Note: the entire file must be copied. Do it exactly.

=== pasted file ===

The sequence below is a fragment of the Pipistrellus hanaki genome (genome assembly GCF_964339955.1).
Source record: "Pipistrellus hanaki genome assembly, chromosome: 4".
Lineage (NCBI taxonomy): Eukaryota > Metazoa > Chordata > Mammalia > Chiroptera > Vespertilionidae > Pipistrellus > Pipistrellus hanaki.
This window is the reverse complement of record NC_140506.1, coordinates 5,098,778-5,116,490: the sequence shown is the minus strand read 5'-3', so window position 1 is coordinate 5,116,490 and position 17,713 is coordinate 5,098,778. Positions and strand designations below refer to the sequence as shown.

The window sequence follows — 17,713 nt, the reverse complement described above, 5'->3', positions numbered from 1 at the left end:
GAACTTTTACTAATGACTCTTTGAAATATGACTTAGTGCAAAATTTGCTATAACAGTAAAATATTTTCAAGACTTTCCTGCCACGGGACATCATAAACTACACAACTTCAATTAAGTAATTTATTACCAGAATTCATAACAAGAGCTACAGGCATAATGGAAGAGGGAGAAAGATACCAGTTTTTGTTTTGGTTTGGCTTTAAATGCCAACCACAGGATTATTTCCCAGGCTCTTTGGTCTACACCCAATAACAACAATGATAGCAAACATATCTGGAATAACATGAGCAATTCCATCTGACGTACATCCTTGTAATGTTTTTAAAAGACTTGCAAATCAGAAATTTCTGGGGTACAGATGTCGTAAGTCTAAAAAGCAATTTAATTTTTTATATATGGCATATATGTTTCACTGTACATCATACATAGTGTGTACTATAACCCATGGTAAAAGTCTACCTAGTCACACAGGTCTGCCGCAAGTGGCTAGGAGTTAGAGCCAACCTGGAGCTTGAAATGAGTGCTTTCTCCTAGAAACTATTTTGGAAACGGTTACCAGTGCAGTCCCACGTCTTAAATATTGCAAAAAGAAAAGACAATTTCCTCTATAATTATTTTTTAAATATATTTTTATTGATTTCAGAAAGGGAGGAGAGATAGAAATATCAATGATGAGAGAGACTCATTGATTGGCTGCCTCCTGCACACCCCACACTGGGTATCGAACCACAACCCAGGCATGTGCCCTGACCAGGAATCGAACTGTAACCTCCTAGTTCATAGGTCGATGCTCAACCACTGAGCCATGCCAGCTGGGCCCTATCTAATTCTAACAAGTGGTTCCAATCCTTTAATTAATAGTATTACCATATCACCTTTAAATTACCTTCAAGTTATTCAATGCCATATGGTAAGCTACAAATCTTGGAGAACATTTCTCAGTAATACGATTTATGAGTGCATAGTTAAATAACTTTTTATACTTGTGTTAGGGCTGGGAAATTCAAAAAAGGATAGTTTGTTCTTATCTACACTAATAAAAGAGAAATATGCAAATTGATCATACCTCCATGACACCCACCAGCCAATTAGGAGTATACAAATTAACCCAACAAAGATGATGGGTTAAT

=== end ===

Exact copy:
The sequence below is a fragment of the Pipistrellus hanaki genome (genome assembly GCF_964339955.1).
Source record: "Pipistrellus hanaki genome assembly, chromosome: 4".
Lineage (NCBI taxonomy): Eukaryota > Metazoa > Chordata > Mammalia > Chiroptera > Vespertilionidae > Pipistrellus > Pipistrellus hanaki.
This window is the reverse complement of record NC_140506.1, coordinates 5,098,778-5,116,490: the sequence shown is the minus strand read 5'-3', so window position 1 is coordinate 5,116,490 and position 17,713 is coordinate 5,098,778. Positions and strand designations below refer to the sequence as shown.

The window sequence follows — 17,713 nt, the reverse complement described above, 5'->3', positions numbered from 1 at the left end:
GAACTTTTACTAATGACTCTTTGAAATATGACTTAGTGCAAAATTTGCTATAACAGTAAAATATTTTCAAGACTTTCCTGCCACGGGACATCATAAACTACACAACTTCAATTAAGTAATTTATTACCAGAATTCATAACAAGAGCTACAGGCATAATGGAAGAGGGAGAAAGATACCAGTTTTTGTTTTGGTTTGGCTTTAAATGCCAACCACAGGATTATTTCCCAGGCTCTTTGGTCTACACCCAATAACAACAATGATAGCAAACATATCTGGAATAACATGAGCAATTCCATCTGACGTACATCCTTGTAATGTTTTTAAAAGACTTGCAAATCAGAAATTTCTGGGGTACAGATGTCGTAAGTCTAAAAAGCAATTTAATTTTTTATATATGGCATATATGTTTCACTGTACATCATACATAGTGTGTACTATAACCCATGGTAAAAGTCTACCTAGTCACACAGGTCTGCCGCAAGTGGCTAGGAGTTAGAGCCAACCTGGAGCTTGAAATGAGTGCTTTCTCCTAGAAACTATTTTGGAAACGGTTACCAGTGCAGTCCCACGTCTTAAATATTGCAAAAAGAAAAGACAATTTCCTCTATAATTATTTTTTAAATATATTTTTATTGATTTCAGAAAGGGAGGAGAGATAGAAATATCAATGATGAGAGAGACTCATTGATTGGCTGCCTCCTGCACACCCCACACTGGGTATCGAACCACAACCCAGGCATGTGCCCTGACCAGGAATCGAACTGTAACCTCCTAGTTCATAGGTCGATGCTCAACCACTGAGCCATGCCAGCTGGGCCCTATCTAATTCTAACAAGTGGTTCCAATCCTTTAATTAATAGTATTACCATATCACCTTTAAATTACCTTCAAGTTATTCAATGCCATATGGTAAGCTACAAATCTTGGAGAACATTTCTCAGTAATACGATTTATGAGTGCATAGTTAAATAACTTTTTATACTTGTGTTAGGGCTGGGAAATTCAAAAAAGGATAGTTTGTTCTTATCTACACTAATAAAAGAGAAATATGCAAATTGATCATACCTCCATGACACCCACCAGCCAATTAGGAGTATACAAATTAACCCAACAAAGATGATGGGTTAAT